29/30.06.1941 No 7 Squadron Stirling I N6001 MG-? Sqn/Ldr. William Terrance Chambers Seale
Date: 29/30 June 1941 (Sunday/Monday)
Unit: No. 7 Squadron - Motto: "Per diem per noctem" ("By day and by night")
Badge: On a hurt (a roundel azure) seven mullets (stars) of six points forming a representation of the constellation Ursa Major. The constellation Ursa Major has formed part of a device used by the squadron since 1926. The introduction of stars in the form of a constellation in which seven of these appear is appropriate to the squadron bearing this number.
Type: Short Stirling I
Base: RAF Oakington, Cambridgeshire
Location: Stemmermühlen bei Beverstedt, near Bremmerhaven, Germany
Pilot: Sqn/Ldr. William Terrance Chambers Seale 37694 RAF - Killed (1)
2nd Pilot: Sgt. Richard Lyndon Barrett Aus/407071 RAAF Age 23 - Killed (2)
Fl/Eng: Sgt. Maurice George Brown 567245 RAF Age 22 - Killed (3)
Obs: F/Sgt. Bernard William Grocock 581015 RAF Age 22 - Killed (4)
W/Op/Air/Gnr: Sgt. Roland Ernest Walls 551317 RAF Age 21 - Killed (5)
W/Op/Air/Gnr: Sgt. Laurence Whittle 628887 RAF Age 21 - Killed (6)
Air/Gnr: Sgt. Harold Thorpe Archer 747939 RAFVR - Killed (7)
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REASON FOR LOSS:
28 aircraft comprising 13 Stirlings, 7 Wellingtons 6 Manchesters and 2 Halifaxes were despatched to bomb Hamburg. 4 Stirlings and 2 Wellingtons failed to return.
Reports from Hamburg were that much damage had been inflicted killing 8 people and injuring 115. 465 persons were reported to have been 'bombed out' whilst a store containing 650 tons of rice and 200 tons of animal feed was destroyed by fire possible started as a result of a crashing bomber.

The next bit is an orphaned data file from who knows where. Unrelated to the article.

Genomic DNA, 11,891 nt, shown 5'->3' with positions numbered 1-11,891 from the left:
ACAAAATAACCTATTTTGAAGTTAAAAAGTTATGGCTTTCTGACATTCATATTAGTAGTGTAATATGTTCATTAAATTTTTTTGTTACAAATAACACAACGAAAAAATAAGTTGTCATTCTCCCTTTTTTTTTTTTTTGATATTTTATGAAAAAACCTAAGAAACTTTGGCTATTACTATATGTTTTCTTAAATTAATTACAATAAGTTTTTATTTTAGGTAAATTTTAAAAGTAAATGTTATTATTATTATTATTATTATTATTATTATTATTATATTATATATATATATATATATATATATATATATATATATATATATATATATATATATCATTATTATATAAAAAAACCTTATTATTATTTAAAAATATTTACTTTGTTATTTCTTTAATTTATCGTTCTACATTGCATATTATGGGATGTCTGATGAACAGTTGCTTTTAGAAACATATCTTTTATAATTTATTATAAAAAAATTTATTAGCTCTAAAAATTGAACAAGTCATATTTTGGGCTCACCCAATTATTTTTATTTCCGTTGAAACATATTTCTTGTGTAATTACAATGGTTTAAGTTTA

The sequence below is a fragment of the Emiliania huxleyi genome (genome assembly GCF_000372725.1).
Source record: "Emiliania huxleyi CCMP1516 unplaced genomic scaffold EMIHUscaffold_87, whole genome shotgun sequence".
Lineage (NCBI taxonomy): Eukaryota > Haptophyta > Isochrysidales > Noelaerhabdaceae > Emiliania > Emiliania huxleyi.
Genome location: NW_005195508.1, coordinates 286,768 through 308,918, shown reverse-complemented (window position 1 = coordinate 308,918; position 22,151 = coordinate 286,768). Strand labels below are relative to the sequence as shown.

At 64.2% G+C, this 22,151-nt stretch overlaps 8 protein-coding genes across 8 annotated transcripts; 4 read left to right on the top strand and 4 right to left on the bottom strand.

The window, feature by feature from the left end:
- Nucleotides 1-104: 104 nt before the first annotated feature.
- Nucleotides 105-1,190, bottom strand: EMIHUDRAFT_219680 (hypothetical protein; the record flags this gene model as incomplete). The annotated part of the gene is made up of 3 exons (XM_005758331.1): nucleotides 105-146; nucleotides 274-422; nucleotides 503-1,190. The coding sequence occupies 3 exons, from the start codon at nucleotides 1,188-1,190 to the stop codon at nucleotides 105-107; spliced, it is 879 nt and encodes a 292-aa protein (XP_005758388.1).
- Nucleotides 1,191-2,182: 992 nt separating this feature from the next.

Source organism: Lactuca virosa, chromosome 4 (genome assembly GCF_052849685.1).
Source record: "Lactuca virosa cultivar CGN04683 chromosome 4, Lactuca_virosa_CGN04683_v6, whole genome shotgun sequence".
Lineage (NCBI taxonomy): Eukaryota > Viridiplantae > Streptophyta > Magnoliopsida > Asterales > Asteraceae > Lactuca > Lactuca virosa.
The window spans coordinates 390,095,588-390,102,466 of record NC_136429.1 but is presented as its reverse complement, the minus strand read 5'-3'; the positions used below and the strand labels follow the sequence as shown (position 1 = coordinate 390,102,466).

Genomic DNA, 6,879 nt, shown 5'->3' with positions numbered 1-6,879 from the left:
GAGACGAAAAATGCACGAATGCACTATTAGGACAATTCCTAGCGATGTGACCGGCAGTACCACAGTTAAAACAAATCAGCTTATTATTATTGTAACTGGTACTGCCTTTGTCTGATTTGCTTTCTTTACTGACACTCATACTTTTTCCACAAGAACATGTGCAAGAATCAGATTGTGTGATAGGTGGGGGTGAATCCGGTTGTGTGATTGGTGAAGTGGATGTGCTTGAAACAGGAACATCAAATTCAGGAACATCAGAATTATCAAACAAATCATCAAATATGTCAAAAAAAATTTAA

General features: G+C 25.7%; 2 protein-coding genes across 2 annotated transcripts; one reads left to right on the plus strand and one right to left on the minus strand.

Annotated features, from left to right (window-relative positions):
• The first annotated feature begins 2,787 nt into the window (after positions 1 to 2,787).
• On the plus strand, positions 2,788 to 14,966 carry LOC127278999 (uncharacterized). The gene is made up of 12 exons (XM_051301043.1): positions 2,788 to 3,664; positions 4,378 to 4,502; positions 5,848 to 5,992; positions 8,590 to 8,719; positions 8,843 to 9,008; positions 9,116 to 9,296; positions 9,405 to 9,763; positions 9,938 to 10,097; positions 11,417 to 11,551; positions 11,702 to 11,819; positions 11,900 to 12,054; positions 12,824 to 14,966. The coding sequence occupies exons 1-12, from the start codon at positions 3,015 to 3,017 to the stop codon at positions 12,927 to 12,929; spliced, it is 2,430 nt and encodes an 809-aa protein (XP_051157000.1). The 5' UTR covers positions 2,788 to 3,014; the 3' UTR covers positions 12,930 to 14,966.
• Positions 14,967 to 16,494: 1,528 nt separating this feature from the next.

A Stirling Mark I, N3641 MG-D of No. 7 Squadron running up its engines at RAF Oakington, Cambridgeshire. 7 squadron was the first unit to be equipped with the type, which it received in August 1940. (Courtesy IWM)
Stirling N6001 took off at 22:57 hours on the evening of Sunday 29 June 1941. At 02:10 hours the aircraft crashed at Stemmermühlen bei Beverstedt (25 miles north of Bremen) in the fields of farmer Herr Heinrich Rosebrock who also witnessed the crash. According to the witness, the aircraft was flying very low, apparently hedge hopping to avoid flak and the engines appeared to be running perfectly. The aircraft then sank, hit the ground and exploded violently.
Scale: 1" = 10 miles
The following information is taken from the Missing Research and Enquiry Unit report and subsequent related correspondence.
The first official on the scene was German policeman Kunow, Meister der Gendarmerie at Basdahl. He reported that five bodies were found but they were so badly shattered that though there may have been more than five in the aircraft: they estimated this number as comprising the crew and divided the remains as best as possible into five.
The remains were despatched to the Navy Hospital at Wesermünde. The policeman, Kunow, collected what he termed 'secret documents' and Log books from the crash site and handed them over to the airfield commander at Wesermünde. The RAF investigator had been unable to trace the airfield commander or the supposed documents. The cemetery keeper at Wesermunde and the keeper of the Navel Burial Records however informed the investigator that they had gathered from the documents that there were six in the crew.
The only body identified at the time of the crash was that of H.T. Archer and he was buried separately from the others at Geestemünde Cemetery, Wesermünde.
Exhumation of the bodies from Stirling N6001 was carried out on 3 September 1946 and after further examination of the remains those of Sqn/Ldr. Seale were identified. Unfortunately, whilst being transported in the same lorry to the Becklingen War Cemetery at Soltau the five unidentified crew members of N6001 became mixed up with those of four other unidentified bodies recovered from Wellington T2806. This aircraft had crashed on a moor, east of Desdesdorf* on 29 June 1941 with none of the six man crew being identifiable. Subsequently, all the remains of the 11 unidentifiable crew members had to be buried in the same communal grave.